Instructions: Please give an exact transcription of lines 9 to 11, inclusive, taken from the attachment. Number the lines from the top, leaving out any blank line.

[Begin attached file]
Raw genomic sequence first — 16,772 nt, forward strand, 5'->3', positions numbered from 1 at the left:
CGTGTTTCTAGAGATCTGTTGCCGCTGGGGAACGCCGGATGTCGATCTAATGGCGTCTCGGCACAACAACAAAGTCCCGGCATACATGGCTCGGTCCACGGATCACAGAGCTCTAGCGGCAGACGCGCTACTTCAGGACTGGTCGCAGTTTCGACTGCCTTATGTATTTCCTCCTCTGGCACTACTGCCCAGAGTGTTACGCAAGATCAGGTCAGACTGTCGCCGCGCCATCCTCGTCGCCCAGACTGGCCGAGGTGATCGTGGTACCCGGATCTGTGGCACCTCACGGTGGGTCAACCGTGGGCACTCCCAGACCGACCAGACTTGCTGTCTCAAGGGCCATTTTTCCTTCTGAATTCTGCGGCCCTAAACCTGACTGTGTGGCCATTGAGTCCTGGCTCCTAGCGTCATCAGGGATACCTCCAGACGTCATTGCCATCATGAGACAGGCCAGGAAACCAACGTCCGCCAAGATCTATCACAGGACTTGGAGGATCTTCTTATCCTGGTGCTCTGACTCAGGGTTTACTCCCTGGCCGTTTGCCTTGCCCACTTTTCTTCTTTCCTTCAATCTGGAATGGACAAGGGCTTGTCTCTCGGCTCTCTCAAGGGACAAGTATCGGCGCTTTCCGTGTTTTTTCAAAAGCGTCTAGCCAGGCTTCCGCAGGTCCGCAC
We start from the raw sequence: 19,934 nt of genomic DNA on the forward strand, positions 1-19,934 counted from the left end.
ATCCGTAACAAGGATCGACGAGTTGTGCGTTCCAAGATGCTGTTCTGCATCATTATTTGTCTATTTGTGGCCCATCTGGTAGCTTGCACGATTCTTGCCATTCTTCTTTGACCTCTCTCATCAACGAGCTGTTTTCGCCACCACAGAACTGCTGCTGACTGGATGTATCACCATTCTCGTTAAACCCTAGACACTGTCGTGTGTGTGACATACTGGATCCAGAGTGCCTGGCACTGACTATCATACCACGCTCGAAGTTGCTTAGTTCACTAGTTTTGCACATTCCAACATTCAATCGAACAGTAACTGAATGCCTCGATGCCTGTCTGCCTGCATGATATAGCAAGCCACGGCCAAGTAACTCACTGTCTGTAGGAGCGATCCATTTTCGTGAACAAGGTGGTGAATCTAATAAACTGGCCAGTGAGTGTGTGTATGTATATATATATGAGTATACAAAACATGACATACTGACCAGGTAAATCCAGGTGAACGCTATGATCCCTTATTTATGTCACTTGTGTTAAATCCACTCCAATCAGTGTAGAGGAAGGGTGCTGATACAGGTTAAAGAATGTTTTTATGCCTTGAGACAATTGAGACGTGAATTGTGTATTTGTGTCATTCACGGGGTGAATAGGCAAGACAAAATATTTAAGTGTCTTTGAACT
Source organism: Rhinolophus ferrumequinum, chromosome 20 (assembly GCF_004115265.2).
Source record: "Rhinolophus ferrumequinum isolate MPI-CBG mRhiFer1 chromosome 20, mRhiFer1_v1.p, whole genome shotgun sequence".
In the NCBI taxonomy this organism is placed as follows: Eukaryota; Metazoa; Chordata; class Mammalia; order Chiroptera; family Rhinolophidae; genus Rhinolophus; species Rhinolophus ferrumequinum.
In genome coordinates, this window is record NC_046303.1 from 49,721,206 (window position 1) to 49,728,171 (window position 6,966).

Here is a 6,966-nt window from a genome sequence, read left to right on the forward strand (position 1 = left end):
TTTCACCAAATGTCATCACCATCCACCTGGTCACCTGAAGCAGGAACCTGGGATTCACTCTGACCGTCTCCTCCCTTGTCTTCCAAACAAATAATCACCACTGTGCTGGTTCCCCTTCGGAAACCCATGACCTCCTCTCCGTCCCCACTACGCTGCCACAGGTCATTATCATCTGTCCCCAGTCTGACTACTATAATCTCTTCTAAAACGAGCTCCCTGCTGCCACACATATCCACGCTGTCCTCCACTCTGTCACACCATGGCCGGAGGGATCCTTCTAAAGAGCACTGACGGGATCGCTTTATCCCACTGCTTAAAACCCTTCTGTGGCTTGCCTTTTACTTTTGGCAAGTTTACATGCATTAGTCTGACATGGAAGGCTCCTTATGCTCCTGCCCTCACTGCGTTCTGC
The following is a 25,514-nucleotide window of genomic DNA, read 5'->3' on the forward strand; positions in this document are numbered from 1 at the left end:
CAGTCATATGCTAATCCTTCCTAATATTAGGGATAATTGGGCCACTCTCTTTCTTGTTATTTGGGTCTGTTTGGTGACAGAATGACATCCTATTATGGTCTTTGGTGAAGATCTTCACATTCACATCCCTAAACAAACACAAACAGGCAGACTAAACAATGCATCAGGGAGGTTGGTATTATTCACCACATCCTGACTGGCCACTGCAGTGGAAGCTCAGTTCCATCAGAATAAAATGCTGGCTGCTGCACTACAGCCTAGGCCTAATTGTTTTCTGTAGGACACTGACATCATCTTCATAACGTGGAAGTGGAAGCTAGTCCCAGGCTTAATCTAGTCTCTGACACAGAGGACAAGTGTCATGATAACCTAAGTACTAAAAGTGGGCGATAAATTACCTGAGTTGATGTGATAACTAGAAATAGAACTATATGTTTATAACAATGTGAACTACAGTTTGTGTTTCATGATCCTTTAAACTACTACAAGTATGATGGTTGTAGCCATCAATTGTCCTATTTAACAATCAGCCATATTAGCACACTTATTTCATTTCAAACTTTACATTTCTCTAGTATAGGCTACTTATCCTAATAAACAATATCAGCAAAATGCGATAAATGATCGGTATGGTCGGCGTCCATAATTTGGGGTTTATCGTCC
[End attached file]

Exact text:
Here is a 6,966-nt window from a genome sequence, read left to right on the forward strand (position 1 = left end):
TTTCACCAAATGTCATCACCATCCACCTGGTCACCTGAAGCAGGAACCTGGGATTCACTCTGACCGTCTCCTCCCTTGTCTTCCAAACAAATAATCACCACTGTGCTGGTTCCCCTTCGGAAACCCATGACCTCCTCTCCGTCCCCACTACGCTGCCACAGGTCATTATCATCTGTCCCCAGTCTGACTACTATAATCTCTTCTAAAACGAGCTCCCTGCTGCCACACATATCCACGCTGTCCTCCACTCTGTCACACCATGGCCGGAGGGATCCTTCTAAAGAGCACTGACGGGATCGCTTTATCCCACTGCTTAAAACCCTTCTGTGGCTTGCCTTTTACTTTTGGCAAGTTTACATGCATTAGTCTGACATGGAAGGCTCCTTATGCTCCTGCCCTCACTGCGTTCTGC
The following is a 25,514-nucleotide window of genomic DNA, read 5'->3' on the forward strand; positions in this document are numbered from 1 at the left end: